All aboard for mountain fun, plus classical tunes and—gasp—vaudeville.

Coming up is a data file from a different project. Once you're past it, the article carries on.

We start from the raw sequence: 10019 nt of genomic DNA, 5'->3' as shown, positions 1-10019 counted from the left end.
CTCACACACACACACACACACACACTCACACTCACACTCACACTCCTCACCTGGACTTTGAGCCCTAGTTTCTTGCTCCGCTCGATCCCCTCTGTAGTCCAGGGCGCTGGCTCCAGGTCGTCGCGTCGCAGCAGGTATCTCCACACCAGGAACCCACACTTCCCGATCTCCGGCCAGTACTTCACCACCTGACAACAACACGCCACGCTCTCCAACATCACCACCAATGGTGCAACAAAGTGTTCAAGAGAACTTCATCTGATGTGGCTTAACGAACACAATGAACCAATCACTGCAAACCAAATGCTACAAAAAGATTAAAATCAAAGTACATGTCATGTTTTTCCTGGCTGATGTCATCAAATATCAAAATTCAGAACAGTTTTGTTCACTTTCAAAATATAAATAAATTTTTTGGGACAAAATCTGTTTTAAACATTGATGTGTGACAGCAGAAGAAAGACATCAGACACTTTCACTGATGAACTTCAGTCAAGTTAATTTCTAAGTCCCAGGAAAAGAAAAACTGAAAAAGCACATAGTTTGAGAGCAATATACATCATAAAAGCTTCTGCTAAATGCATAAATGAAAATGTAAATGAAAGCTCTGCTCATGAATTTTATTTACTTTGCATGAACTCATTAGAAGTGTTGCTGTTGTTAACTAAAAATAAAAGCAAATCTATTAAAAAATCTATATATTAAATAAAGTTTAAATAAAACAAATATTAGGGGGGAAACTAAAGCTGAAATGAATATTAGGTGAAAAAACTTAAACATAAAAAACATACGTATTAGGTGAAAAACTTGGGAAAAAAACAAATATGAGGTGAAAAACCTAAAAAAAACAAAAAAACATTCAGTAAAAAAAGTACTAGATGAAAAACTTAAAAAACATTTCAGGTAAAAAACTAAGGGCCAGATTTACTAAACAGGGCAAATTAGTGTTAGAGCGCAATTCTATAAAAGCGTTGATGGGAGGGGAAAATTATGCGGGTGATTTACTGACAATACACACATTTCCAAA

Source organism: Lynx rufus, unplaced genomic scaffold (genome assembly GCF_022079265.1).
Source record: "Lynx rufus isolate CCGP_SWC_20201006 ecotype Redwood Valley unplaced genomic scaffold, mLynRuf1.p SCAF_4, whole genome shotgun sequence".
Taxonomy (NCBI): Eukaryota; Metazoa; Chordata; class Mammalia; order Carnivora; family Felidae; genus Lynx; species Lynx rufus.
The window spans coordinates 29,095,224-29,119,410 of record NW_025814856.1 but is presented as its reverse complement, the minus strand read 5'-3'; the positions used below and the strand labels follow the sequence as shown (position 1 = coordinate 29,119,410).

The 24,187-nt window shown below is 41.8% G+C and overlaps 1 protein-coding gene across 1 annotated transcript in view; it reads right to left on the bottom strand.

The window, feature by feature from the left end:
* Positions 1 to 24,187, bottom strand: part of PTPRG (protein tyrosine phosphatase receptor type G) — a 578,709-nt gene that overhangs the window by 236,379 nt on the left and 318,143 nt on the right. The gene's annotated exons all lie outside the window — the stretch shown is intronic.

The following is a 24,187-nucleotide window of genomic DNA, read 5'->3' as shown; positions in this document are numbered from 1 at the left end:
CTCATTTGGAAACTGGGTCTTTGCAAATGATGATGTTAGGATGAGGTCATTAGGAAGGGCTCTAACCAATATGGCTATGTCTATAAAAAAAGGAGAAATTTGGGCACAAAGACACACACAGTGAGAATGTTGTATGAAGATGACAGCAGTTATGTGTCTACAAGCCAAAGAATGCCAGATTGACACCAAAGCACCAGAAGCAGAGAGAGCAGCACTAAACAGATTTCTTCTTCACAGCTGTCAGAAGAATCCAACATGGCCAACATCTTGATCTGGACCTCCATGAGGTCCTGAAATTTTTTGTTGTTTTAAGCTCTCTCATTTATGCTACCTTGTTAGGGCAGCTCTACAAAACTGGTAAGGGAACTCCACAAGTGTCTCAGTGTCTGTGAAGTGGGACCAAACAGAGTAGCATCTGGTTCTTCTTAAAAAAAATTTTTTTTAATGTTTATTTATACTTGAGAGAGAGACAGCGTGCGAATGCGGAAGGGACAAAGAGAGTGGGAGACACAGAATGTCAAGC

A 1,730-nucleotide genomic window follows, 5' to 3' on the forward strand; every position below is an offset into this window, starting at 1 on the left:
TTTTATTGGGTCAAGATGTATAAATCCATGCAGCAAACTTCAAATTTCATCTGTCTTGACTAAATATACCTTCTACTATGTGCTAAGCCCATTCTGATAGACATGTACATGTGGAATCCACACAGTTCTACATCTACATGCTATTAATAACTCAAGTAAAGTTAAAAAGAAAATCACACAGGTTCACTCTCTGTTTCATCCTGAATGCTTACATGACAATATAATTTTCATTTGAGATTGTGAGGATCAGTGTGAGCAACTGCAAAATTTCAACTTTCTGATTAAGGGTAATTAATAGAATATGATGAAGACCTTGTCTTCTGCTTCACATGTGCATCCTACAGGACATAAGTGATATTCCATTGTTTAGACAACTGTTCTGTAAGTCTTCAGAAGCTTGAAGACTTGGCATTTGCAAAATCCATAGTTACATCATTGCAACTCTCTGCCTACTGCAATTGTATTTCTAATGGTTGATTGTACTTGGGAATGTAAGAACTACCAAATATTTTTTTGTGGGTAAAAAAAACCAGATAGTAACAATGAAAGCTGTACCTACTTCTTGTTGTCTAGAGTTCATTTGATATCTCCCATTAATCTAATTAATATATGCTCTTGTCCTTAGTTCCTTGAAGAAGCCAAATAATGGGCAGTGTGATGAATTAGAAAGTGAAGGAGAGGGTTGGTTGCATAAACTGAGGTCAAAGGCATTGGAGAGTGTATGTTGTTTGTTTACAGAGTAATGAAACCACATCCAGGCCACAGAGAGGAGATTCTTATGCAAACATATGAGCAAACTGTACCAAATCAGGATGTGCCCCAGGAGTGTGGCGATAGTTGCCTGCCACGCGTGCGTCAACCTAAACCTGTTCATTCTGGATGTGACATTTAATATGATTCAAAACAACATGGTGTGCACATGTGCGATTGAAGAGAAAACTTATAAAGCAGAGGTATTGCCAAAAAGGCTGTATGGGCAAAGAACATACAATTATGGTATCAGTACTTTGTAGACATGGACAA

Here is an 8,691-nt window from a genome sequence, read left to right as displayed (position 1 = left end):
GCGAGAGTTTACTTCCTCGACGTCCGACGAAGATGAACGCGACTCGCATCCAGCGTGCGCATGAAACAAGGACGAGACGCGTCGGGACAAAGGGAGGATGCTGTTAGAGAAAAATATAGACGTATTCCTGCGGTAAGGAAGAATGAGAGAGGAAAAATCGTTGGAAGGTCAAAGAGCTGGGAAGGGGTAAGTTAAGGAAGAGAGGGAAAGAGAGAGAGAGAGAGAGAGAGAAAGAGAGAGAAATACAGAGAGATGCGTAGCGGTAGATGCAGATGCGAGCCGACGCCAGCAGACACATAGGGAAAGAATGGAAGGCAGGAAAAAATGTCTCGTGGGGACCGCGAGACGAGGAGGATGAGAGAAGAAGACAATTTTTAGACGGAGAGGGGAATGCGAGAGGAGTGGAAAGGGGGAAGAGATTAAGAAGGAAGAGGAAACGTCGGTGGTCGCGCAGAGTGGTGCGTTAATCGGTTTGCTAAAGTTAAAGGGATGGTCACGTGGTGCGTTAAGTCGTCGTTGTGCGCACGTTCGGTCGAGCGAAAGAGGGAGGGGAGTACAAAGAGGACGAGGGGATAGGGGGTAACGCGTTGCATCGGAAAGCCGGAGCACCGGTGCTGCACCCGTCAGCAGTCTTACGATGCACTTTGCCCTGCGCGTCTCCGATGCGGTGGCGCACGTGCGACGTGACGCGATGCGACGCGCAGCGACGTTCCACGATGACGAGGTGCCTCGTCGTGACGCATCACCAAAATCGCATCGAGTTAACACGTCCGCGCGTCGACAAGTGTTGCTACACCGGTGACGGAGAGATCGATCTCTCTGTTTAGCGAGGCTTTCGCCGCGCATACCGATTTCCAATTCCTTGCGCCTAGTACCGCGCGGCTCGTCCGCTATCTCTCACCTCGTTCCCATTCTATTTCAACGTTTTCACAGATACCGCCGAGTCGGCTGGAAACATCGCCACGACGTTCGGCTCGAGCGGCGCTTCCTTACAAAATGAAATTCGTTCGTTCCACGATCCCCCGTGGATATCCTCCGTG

It would be a bald-faced lie to say that Durango (pop. 16,900) isn’t devoted above all to outdoor recreation, from mountain biking and black-diamond downhill skiing to Iron-man triathlons, white-water kayaking and rock climbing. But between adventures in the surrounding San Juan Mountains, people celebrate life Western-style in the old railroad and mining town’s lamppost-lined historic district, among art installations along the Animas River greenway, and at the nearby Music in the Mountains festival come July (heavy on the classical offerings, but a bit of pop, too), the Fort Lewis College Community Concert Hall, and the Henry Strater Theatre, a.k.a. the “Hank,” a showcase for vintage melodrama and vaudeville. Best of all, the Durango & Silverton Narrow Gauge Railroad, opened in 1882 and now a National Historic Civil Engineering Landmark, still carries passengers 45 miles into the heart of the high San Juans, pulled by a coal-fired, steam-driven locomotive, with the occasional bluegrass band or cowboy poet onboard for entertainment. -- SS
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